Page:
The 1353 Statute of Praemunire forbad filing an appeal to any Court outside England, including the Papal Court. Thus it was forbidden to send any matter—such as a petition for annulment—to Rome for settlement. In addition to annulments (which were rare) there were many cases where bishops or lower clergy appealed to Rome to settle matters of jurisdictional dispute or other questions that could not be handled by English courts—civil or ecclesiastical. A further statute passed in 1393 forbad appealing to Rome or paying the Holy See for papal bulls, excommunications, or the translation of a prelate from one benefice to another. These laws, along with several others that had been designed to limit the growth of Papal power in England but which had never been seriously enforced, compromised the entire hierarchy. Every single Bishop and Abbot, as well as most Cathedral deans, had sent the required monies to Rome to obtain the bulls authorizing their consecration or abbatial blessing. Every one of them had paid their annates. Many of them had paid the fees that allowed them to transfer from one deanery to a better paying one, or one diocese to a wealthier one. Many clergy—not only bishops, abbots, and deans—had filed suits in a Roman Court. The entire hierarchy stood guilty of a breach of law and the punishment declared them outlaws and the properties escheat to the Crown. Moreover, not only were they to be punished, but their notaries and advisors were guilty and subject to punishment as well. As I said, these laws had never been enforced but now Henry turned to Parliament—whose laws these were—and Parliament graciously decreed that should the clergy pay a fine of £118,000, punishment would be waived.
Using the pension of £5 per annum paid to monks of suppressed abbeys in the 1537-41 dissolution of the monasteries as a guide, £118,000 would be worth approximately 475 million dollars in today’s cost of living. (It is very difficult to give an accurate translation of cost from 1530 Tudor England to 2014 United States. The actual value of the pound sterling, based on its silver content, would not be so high as to equal 475,000.000 USD 2014—perhaps the value would be about £27,500,000 in today’s British currency, or about 44,000.000 USD. But you need to remember that a respectable 1540 salary for an English worker with which to support his family might be £8 a year. Taking that as a base to translate the Pound Sterling for cost of living impact, you would come up with £295,000.000 or 475,000,000 USD.)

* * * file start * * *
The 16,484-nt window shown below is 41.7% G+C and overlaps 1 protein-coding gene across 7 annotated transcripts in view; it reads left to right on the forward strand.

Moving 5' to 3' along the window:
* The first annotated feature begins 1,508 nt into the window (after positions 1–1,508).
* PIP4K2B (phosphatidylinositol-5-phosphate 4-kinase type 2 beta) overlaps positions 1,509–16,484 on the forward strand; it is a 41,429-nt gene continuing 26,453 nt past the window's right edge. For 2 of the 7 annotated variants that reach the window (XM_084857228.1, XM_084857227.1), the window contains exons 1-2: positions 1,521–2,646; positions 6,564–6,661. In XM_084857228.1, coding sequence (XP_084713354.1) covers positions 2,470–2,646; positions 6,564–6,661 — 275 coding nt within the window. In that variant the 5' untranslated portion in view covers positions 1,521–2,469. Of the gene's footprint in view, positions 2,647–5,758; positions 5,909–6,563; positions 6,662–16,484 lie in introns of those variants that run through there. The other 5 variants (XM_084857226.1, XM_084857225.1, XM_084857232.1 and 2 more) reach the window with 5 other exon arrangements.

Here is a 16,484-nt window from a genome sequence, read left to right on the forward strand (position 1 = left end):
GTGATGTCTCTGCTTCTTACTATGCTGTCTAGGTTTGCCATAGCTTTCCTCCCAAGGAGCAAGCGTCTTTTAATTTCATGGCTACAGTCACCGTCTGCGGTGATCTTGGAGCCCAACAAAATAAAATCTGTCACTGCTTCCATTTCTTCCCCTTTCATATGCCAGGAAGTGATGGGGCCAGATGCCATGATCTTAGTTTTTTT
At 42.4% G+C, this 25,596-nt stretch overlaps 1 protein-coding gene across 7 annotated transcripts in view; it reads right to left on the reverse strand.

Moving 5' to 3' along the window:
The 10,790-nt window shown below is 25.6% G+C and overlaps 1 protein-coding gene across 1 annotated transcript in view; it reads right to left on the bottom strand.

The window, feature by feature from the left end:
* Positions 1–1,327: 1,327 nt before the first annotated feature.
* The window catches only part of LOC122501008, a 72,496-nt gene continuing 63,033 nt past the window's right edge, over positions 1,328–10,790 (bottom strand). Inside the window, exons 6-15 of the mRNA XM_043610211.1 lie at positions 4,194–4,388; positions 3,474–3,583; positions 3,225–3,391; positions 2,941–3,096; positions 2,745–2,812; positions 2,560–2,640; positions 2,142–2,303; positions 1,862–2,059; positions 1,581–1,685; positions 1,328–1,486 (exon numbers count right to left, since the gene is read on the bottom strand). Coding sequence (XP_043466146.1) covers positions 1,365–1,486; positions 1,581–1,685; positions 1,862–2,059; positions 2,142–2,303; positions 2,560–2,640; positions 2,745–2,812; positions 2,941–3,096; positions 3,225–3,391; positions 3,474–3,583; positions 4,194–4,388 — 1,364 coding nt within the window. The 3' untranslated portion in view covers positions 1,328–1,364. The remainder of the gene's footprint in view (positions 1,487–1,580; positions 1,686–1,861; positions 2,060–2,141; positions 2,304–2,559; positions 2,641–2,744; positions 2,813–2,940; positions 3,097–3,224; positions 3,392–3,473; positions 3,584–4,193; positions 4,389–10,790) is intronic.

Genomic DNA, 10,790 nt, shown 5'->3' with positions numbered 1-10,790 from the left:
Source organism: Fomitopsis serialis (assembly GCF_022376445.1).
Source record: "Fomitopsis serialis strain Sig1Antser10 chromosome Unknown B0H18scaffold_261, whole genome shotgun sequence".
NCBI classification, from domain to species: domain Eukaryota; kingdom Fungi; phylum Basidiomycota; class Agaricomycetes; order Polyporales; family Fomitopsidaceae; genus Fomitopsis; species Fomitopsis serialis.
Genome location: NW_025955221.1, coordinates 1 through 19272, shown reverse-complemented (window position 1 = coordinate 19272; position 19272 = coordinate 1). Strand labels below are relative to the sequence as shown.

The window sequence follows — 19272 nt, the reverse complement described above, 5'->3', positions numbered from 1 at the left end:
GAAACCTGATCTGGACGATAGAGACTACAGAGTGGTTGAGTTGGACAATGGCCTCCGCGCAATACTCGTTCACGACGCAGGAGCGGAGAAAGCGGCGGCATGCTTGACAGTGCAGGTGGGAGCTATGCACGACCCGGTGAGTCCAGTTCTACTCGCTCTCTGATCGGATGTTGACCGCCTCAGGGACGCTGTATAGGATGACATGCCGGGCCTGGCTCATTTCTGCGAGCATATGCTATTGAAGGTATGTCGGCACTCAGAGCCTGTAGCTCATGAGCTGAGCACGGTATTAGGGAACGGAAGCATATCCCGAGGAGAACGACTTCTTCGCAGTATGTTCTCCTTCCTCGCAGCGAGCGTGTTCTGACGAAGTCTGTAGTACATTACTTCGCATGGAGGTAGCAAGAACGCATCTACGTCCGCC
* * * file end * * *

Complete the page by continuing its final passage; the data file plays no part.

This payment of £118,000 was only the beginning of Henry’s looting the Church coffers. A 1532 Act of Parliament reduced the amount of money sent to Rome for Annates and other fees to 5%. 1534 was a banner year for the Royal Coffers. In the winter of that year, Parliament decreed that all monies formerly sent to Rome were now to go to the royal coffers. In March that same year Parliament decreed that the Peter’s pence was no longer to be sent to Rome. Later in the spring, Parliament then passed An Act Concerning the Archbishop of Canterbury, declaring that the power of dispensation formerly belonging to the Pope was now derived from the King’s authority and was to be exercised by the Archbishop of Canterbury. It further decreed that the King was to be given 2/3 of any revenue from dispensations. That same spring it then taxed the clergy ten percent of their income to the Crown. The Act of Supremacy passed in November 1534 and generally considered the definitive break with Rome granted the Crown all monies formerly sent to Rome. By this point, Henry had squeezed the Dioceses and secular clergy dry and so he then turned to the religious with the suppression of the monasteries.